A.J. plans a party with a friend which turns out to be very successful. He and his friend make $300 each after expenses and drinks. When Carmela and Tony learn about his sudden business scheme, Carmela reveals that A.J. asked his guidance counselor which colleges would be suitable for studying event planning. Carmela also says that A.J. spends "all his time" watching the DVD of the movie "54" about Steve Rubell, the man who founded the famous New York disco Studio 54. The Sopranos find some solace in the fact that A.J. is "fired up about something".

The following morning, Tony and Johnny Sack meet at the latter's New Jersey home, in order to try to work out a solution to the current troubles between their families. Tony offers a percentage of the Bloomfield Avenue casino, which Tony put his now deceased cousin in charge of, as a peace offering for John to pass along to Phil. John considers the offer and Tony hopes to continue working with the New York family. As Johnny invites Tony inside for coffee, Tony sees men coming through the forest in the backyard and runs away. Johnny attempts to do the same, but the FBI raid the Sacrimoni home and quicky arrest him. A few hours later, with Tony having made his way on foot to his own neighborhood, he calls his lawyer, Neil Mink, to ask what has happened. Mink informs him that John was brought up on charges which were built with the help of Jimmy Petrille, who had cooperated with the FBI for years. Mink advises Tony to be happy, since he was not mentioned in the indictment. Tony finally arrives home, via his back garden, and bangs on the back door for Carmela to let him in. She lets him in, though wondering how Tony's feet got wet.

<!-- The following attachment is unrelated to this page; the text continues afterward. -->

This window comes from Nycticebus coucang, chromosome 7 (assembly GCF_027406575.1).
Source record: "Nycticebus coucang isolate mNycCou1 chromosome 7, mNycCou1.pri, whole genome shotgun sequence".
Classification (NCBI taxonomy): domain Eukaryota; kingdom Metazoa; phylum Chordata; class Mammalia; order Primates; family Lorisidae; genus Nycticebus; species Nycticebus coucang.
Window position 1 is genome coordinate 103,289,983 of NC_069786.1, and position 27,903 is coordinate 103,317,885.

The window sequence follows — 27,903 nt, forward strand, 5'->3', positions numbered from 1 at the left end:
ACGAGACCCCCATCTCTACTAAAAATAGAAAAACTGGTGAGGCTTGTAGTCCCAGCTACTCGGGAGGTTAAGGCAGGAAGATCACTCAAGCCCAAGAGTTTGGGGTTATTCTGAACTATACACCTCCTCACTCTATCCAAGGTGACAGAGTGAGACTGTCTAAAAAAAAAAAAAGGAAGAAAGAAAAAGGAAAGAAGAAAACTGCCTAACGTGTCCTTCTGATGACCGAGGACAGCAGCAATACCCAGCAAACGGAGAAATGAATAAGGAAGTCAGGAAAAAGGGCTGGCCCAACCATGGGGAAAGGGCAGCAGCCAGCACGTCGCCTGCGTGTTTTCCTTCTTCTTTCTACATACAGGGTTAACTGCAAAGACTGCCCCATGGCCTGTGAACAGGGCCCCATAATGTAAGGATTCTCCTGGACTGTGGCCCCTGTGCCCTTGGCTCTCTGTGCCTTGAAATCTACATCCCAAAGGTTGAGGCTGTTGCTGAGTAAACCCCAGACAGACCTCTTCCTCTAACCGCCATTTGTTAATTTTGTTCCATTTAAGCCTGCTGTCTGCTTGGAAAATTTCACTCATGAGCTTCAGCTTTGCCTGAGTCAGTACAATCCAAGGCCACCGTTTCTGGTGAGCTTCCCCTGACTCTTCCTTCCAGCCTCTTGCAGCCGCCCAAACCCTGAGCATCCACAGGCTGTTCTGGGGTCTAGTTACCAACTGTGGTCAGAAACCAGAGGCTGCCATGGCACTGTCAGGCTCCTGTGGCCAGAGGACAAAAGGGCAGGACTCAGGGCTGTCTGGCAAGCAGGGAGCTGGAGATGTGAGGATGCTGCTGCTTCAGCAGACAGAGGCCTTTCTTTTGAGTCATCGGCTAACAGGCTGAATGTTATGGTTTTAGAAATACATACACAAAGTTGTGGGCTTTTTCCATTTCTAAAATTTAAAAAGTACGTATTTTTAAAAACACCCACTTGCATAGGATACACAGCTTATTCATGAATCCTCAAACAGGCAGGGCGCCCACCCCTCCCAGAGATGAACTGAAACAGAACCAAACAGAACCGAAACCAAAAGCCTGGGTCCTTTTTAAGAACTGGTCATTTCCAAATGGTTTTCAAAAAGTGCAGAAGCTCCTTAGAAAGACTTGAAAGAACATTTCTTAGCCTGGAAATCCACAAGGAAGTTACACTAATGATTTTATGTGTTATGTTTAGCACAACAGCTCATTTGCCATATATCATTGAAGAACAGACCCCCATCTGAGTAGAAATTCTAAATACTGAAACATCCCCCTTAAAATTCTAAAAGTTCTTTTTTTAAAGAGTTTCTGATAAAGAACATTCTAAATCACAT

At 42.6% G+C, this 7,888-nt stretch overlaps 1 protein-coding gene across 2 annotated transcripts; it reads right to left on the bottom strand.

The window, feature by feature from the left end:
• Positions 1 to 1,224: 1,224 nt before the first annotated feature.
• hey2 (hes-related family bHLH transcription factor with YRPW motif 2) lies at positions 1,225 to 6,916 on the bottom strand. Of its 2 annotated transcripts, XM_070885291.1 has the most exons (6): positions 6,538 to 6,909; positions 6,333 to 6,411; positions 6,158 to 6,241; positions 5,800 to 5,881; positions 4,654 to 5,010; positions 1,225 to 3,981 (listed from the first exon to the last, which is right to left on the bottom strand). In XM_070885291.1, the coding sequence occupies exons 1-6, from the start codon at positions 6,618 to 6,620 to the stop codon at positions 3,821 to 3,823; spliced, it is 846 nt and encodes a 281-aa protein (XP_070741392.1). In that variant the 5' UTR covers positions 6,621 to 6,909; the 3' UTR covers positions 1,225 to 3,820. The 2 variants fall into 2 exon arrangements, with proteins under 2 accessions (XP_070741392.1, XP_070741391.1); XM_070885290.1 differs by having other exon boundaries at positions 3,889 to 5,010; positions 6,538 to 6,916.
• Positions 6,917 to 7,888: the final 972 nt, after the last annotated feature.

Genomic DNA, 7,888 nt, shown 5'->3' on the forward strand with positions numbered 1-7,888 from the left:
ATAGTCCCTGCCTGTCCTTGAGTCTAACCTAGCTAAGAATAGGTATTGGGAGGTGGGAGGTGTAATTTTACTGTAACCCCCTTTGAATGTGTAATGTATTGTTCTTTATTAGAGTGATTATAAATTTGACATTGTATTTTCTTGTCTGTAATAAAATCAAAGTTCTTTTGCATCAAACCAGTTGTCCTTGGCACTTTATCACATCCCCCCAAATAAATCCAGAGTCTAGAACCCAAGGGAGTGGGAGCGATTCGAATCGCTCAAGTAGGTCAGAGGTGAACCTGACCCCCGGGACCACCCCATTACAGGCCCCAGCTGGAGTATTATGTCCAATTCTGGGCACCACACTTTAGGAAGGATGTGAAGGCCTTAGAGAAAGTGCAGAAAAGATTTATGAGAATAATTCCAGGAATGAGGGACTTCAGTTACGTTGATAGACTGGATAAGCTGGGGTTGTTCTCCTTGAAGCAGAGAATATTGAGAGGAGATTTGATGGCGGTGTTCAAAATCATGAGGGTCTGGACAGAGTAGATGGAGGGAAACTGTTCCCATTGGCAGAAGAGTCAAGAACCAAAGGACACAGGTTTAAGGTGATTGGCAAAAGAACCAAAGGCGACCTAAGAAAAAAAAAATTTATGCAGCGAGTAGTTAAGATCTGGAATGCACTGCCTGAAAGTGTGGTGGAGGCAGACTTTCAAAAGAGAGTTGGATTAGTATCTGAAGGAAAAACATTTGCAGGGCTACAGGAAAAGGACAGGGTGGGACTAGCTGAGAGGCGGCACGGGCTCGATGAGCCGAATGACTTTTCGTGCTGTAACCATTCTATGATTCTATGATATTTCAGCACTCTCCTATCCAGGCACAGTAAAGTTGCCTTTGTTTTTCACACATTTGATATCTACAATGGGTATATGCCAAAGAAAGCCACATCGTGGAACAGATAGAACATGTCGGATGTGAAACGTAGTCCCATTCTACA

Deceased

* Tony Blundetto: killed by Tony Soprano to appease Phil Leotardo and the New York crew for the murders of Billy Leotardo and Joey Peeps, and to kill him before the Lupertazzi family got to him

Title reference

* Vito prefaces his criticism with "All due respect" when discussing with the other captains, the family's problems with New York.